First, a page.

The Song

   I had just finished watching the 2007 Irish film, “Once,” and I felt inspired. I really liked the directness
and simplicity of its tunes. I wandered down to the living room and started tinkering around on the piano,
seeing if I could come up with something in the same vein. (I didn’t see the film when it first came out, so
it was probably the end of 2009 or early 2010 when I picked up the video in the half-priced bin). Sitting at
the piano, I tried to stay with singable, simple phrases of five or six notes—going for a hypnotic feel I tried
to see how much coloration I could get by altering just one of the notes in the “answering” pattern. I
really thought that a lot of the tunes in “Once” were structured that way, and I wanted to see what might
come to me. The opening four bars of “Waiting for the Day” were the result. That’s all I had for a long
time.  The song wasn’t ready to be finished so I just put it away for a year or so—sometimes thinking
about the lyrics, jotting things down.

   When I decided it was time to take another crack at it, I wasn’t sure if I should switch to guitar or not—
it seemed that’s what I needed to finish my assigned task since I was still captivated by “Once.” I tried
that, but wasn’t satisfied. I started thinking about how I had actually started writing songs as a kid, by
writing folk tunes on the guitar and I wondered if I could do the same thing—but on the piano.  I didn’t
get too far with that idea either, but soon I started adding a moving left hand—classical, broken arpeggios
and that got me in a slightly different mood—still hypnotic though –and I found myself mouthing the “half
asleep and half awake, waiting for the day refrain”. I liked the words and the feel. I was sure that was the
hook—maybe not the “hook”, but the theme of whatever was inside and wanted to come out.  I had a hard
time with the first verse but soon a structure emerged. But was it “waiting for endless nights” or “waiting
for endless days . .  .” I couldn’t decide, and then I clearly saw the form:  Waiting for a day—waiting for
the day—then waiting for a dream – and finally waiting for a world—all of which might not ever come. The
view was bitter-sweet – my, by now, accepted Weltanschaung.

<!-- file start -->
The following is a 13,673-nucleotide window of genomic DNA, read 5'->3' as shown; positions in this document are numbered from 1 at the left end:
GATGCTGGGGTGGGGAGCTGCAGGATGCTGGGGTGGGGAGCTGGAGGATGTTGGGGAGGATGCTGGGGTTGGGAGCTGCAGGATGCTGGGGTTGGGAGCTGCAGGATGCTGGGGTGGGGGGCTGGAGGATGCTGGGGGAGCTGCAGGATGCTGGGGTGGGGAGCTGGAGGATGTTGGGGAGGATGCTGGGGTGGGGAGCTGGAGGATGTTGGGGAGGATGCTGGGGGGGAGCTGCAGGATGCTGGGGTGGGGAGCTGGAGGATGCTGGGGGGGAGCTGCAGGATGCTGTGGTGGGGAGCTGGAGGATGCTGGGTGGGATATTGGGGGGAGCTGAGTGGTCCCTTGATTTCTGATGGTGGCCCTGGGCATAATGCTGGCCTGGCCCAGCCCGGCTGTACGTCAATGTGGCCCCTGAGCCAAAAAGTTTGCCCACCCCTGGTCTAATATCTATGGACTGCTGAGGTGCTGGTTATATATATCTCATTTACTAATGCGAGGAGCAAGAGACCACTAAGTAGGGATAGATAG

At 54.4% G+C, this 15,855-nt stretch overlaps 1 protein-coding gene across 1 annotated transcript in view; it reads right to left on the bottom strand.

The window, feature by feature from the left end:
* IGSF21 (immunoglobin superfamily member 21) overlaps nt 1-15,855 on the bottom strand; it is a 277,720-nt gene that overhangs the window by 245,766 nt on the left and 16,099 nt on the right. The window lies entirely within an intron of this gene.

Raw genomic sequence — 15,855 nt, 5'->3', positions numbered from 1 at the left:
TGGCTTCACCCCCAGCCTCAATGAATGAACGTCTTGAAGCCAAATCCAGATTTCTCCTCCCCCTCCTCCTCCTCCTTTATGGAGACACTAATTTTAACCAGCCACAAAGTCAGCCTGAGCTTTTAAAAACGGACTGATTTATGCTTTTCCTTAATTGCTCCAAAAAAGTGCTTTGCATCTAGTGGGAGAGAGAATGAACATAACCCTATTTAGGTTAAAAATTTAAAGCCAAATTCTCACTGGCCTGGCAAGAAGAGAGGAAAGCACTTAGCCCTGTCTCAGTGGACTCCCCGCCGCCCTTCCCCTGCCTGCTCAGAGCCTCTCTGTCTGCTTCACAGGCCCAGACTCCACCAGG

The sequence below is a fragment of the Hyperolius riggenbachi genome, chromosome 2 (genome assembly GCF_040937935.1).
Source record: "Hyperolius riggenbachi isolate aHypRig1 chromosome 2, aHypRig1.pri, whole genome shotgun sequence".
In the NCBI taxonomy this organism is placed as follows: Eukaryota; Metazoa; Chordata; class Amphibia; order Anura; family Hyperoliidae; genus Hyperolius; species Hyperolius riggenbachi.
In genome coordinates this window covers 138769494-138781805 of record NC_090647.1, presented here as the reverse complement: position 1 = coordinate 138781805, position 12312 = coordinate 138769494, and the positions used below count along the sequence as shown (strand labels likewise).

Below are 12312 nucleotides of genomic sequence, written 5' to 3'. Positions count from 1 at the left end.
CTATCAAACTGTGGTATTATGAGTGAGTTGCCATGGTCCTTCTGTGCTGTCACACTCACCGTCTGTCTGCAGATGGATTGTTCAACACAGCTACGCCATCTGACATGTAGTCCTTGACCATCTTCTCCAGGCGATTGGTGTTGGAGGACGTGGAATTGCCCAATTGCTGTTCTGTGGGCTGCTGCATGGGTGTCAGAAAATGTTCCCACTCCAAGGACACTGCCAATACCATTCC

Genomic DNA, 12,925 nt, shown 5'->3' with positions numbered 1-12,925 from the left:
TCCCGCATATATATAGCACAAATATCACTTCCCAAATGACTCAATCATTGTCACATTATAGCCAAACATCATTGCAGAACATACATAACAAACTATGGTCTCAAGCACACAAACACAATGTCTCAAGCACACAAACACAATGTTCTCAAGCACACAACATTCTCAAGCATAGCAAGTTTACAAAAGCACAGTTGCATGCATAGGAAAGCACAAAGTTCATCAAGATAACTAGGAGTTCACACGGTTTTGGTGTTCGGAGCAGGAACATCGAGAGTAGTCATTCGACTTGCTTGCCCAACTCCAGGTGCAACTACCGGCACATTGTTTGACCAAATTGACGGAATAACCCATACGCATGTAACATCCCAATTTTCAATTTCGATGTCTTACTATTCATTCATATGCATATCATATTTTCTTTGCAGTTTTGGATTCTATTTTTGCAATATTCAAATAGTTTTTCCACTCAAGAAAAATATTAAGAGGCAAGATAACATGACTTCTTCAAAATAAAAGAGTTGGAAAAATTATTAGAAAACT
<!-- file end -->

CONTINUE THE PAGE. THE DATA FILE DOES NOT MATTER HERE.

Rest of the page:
Over the next few months I was pretty locked into the second verse and the third verse, but I couldn’t
decide how to deal with the final tag  . . . “like a soldier on his watch, waiting for the day . . . half asleep
and half awake waiting for the day.” The day when there might be no more use for him to be on a “war
watch.” I decided that that was the key theme—waiting for a world that might not ever come—a world
that now turns its back on peace – yet somehow we still hold on to hope: that a world in peace might
come.  (Later when I decided against having a traditional form it struck me that Lennon’s “Imagine” used
a similar, non-traditional form . . . (not that I’m comparing WFTD to “Imagine”) but it did occur to me that
the full-blown idealistic “Imagine all the people living for today” theme would be impossible to write and
would be seen as too naïve in today’s climate of opinion.  So I thought the feel of the repetitive refrain
was right—half-asleep, half-awake—hope but not naïve hope.  A world aligned in peace is unlikely, it might
not ever come, but we can wait . . . and dream. And hope. It might still come.

   I eventually migrated upstairs to the Nord synthesizer.  Using a “split” keyboard I played around until I
got a nice bass sound in the left hand and an altered Fender Rhodes sound in the right hand. The perfect
mood—an ethereal jazz/pop feel.  Then  I had my old Mystic Merlin buddy, the incredibly creative bassist
Clyde Bullard, come over to see what he thought. I was thinking: this might be a great tune for Clyde to
play stand-up bass on. (I’d heard him play recently and he was sounding nice).  I had this kind of Jimmy
Garrison line (using fourths) – something almost out of John Coltrane’s “A love Supreme”.  I played it a
few times and Clyde picked it up and played it on the Electric Bass – but we both knew the “fourths thing”
wasn’t happening on the electric played through his little pig-nose amp. Then Clyde turned the bass
phrases I had laid out completely around—playing the last part of the phrase first – and then he altered a
few more things and we both knew we had something. It felt so good we just started jamming (we played
right through the structure with different lines—then the same line). We liked the groove-feel, the vamp